Pianotech

Topic: Kimball grand action--what kind is it? 

1.  Kimball grand action--what kind is it?

Posted 10 days ago
I'm regulating one of these little beauties (heavy on the sarcasm). Is this a Schwander grand action?

Piano is from the 1970's, I think. I haven't checked the serial number yet, but 1977 is stamped on the action.

Click this link to see the images in the Library.

The action stack weighs almost nothing compared to a traditional stack. It has square steel capstans like an upright. The wippens attach to the rail directly underneath the hammer shanks. Repetition springs can be adjusted (fine adjustment only) with a small screw on top of the lever. The screw is hollowed out on the bottom to hold one end of the spring. The other end hooks into a loop that is attached to the jack. Many of the springs were way too strong, and I did not see any way to regulate them other than removing the wippen and weakening the spring. It definitely adds a layer of complexity. To strengthen the spring a lot, the entire spring had to come out. It's pretty easy to do, but hard to guess exactly how strong it needs to be, Which meant multiple attempts on some. I'm assuming the factory had some kind of gauge to measure the spring strength to avoid having to remove the wippens each time. ???

Regulation seems pretty straightforward, but jack to roller core is further back than typical. There is a good bit of action wear, so maybe this is because of that wear?

This job has been challenging. Interesting, to say the least. And I'll be very glad when this job is finished.


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John Formsma, RPT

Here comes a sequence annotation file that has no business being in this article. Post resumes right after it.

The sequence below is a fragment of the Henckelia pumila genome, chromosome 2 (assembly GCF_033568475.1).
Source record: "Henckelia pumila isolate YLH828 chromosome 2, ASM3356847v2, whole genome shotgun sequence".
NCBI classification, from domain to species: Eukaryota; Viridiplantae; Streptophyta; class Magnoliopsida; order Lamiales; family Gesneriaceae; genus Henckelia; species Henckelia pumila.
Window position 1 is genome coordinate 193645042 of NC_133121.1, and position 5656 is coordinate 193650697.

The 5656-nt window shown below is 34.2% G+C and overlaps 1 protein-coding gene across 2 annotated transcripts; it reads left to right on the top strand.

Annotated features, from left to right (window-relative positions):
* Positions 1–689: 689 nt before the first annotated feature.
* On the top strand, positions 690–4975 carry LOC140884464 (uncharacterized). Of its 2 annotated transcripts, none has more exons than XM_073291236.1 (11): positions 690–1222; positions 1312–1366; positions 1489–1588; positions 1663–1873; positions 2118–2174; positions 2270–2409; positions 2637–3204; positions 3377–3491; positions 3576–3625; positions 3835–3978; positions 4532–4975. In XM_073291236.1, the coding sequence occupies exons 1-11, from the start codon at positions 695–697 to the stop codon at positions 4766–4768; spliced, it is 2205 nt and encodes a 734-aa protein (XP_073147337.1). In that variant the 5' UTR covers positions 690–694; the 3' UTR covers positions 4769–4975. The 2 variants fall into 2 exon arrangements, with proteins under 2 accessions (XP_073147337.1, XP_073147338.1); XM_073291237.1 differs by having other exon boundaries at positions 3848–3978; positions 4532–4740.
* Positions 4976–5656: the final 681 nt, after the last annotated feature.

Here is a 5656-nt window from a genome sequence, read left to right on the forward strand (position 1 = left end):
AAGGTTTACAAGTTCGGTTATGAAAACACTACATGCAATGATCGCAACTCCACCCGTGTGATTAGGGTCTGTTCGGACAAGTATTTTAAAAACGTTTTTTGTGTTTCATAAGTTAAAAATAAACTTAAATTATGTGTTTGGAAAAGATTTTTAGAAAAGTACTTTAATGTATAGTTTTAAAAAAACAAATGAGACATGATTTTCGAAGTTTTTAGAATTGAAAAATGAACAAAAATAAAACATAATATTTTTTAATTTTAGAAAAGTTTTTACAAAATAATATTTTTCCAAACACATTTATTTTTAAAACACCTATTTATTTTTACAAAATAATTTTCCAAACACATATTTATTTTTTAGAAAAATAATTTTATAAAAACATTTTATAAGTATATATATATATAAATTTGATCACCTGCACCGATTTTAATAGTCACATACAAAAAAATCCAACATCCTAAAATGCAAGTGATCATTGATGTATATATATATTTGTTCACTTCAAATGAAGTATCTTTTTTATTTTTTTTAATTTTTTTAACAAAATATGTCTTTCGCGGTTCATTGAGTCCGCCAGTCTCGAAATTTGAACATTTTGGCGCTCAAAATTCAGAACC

New Albany MS
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2.  RE: Kimball grand action--what kind is it?

Posted 10 days ago
John

I presume your talking about the Lapetit grand froM Kimball. If you It to work at all, you’re ahead of the game. Do what you can, but it will never regulate, much less play, any better than what you were able to accomplish.

I tried to work on one of these POS when they first came out, and even as a brand new instrument it was horrible. A salesman sold one to a Gospel Church and the literally tore it apart within one year.

This was nothing more than a piece of furniture that produced a sound.

Wim.

Sent from my iPhone




3.  RE: Kimball grand action--what kind is it?

Posted 10 days ago
Wim... I like your description a piece of furniture that produced a sound. I have 4 of these little monsters- three in homes and one in a church. Two are definitely La Petite which is a good description- small in size, power, key length, whippens. If I remember right you have to unscrew a panel that sits over the tuning pin webbing . Probably sold with the claim it never needs tuning.

One was jammed into a spot in the living room between a column and a wall. Over the piano was an original oil by Peter Max. If they could afford the painting they could have bought a real piano.
Second one was in the owners kitchen- no lie. At least it could double as a table.
Third was the only thing in the dining room and the piano light was what would in real life be the dining room table light. Ask me how many times I hit my head.

Church piano was a gift to a church. The donor actually had it rebuilt and refinished. Looks nice but in order to hold the hymnals they had to put some bricks behind the music desk

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James Kelly
Pawleys Island SC
843-325-4357
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4.  RE: Kimball grand action--what kind is it?

Posted 10 days ago
Ah, yes, the wonderful La Petite compact grand action. Very clever design, very poorly executed. The regulating screws were entirely inappropriate for their function. They used crappy foam rubber where decent leather and/or felt would have been much more appropriate. But the idea was great!

In a very short grand -- and the La Petite was nothing if not short -- proportions are important. Using a standard grand actions would have made the piano even uglier than ti already was. Hence the development of an entirely new action design.